My (very short) take on this: I do believe that Krugman has a point, a very good one, when claiming that standard textbook analysis is (almost) all you need to understand the current crisis, and to implement the correct policy solutions.
The point is what we define as “textbook analysis”. Krugman refers to IS-LM models. But these, that starting in the 1980s virtually disappeared from graduate curricula because supposedly too simplistic, not grounded on optimization, not intertemporal, and so on and so forth.
I personally was exposed to these ideas in my undergraduate studies in Italy, and I still teach them (besides using them to discuss the crisis with my students). But they were nowhere to be found during my graduate studies at Columbia (certainly not a freshwater school). None of the macro I studied in graduate school (Real Business Cycle models, or their fixed-price variant proposed by New Keynesians) as interesting as it was intellectually, could give me insight on the crisis. I simply do not need to use it.
The IS-LM model with minor amendments (most notably properly accounting for expectations to deal among other things with liquidity traps) remains a powerful tool to understand current phenomena. The problem is that it is not mainstream at all. What bothers me in Krugman’s post is the word “standard”, not “textbook analysis”.
Two articles on today’s Financial Times puzzle me. The first (Weidmann warns of currency war risk) offers yet another example of how economic analysis sometimes leaves the way to ideological beliefs. The Bundesbank’s president argues (as he already did in the past) that giving up inflation targeting hampers central bank independence. How? Why? He does not bother explaining.
What I think he has in mind is that once the objective of the central bank goes beyond strict inflation targeting, monetary policy needs an arbitrage between often conflicting objectives (typically unemployment and inflation). It is the essence of the dual mandate. This of course moves monetary policy out of the realm of technocratic choice, and makes it a political institution (Stephen King explains it nicely). I would argue that this is normal once we abandon the ideal-type of frictionless neoclassical economics, and we accept that we may have a tradeoff between inflation and unemployment. But this is not the issue here. The issue, and the puzzle, is why transforming the choice from technocratic to political, should necessarily lead to giving up independence. Read more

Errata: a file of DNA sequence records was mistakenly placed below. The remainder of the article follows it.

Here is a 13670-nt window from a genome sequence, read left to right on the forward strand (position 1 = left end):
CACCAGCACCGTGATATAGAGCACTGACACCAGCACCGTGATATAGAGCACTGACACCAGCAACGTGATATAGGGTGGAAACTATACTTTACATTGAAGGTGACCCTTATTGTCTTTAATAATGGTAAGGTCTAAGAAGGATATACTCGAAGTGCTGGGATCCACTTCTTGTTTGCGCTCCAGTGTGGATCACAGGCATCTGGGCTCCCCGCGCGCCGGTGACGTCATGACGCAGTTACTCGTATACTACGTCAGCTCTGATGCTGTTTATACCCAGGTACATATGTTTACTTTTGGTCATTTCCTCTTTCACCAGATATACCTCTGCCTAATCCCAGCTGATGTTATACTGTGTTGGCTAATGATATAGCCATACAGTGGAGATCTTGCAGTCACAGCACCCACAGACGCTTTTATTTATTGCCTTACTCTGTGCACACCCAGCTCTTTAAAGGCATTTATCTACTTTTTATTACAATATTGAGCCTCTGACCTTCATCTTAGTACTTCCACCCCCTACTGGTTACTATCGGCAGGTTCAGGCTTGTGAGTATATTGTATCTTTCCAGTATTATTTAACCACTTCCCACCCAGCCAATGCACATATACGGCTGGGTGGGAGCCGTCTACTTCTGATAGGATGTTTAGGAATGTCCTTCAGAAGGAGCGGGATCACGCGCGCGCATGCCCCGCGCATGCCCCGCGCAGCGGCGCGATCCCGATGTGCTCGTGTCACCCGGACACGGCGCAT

The upcoming Italian elections triggered an interesting debate on the choices ahead, and on the role of technocratic governments. A few days ago the Italian journalist Barbara Spinelli published on the daily La Repubblica a masterly analysis (in Italian) of the difficulties faced by a political sphere that seems incapable, or unwilling, to reclaim from technocrats the task of governing, by which I mean the right/duty to choose between policies with different economic and social consequences.
To an economist, Spinelli’s analysis is a source of further thoughts on the role of choice in economic theory and policy, with important consequences not only for Italy but also for the path that the European construction will walk in the coming years.
I think it is useful to list, and assess, the main arguments advanced against an enhanced role of the ECB as a lender/buyer of last resort. I can think of four of them: credibility, inflation, irrelevance, ineffectiveness.
He has been my first teacher. It is thanks to him that I understood, very young, that the Keynesian principle of effective demand is not a simple special case of the neoclassical theory. Just a few weeks ago I went back to his 1979 CJE controversy on effective demand with Joan Robinson that is surprisingly actual.
But, above all, he taught me rigour, attention to the internal consistency of an argument, and love for economic theory, meant as a conceptual lens to make sense of a complex reality. I had lost him of sight, for a number of reasons of no interest. But his lesson has been invaluable along all my career, and will continue to be. A Maestro…
It is a sad day.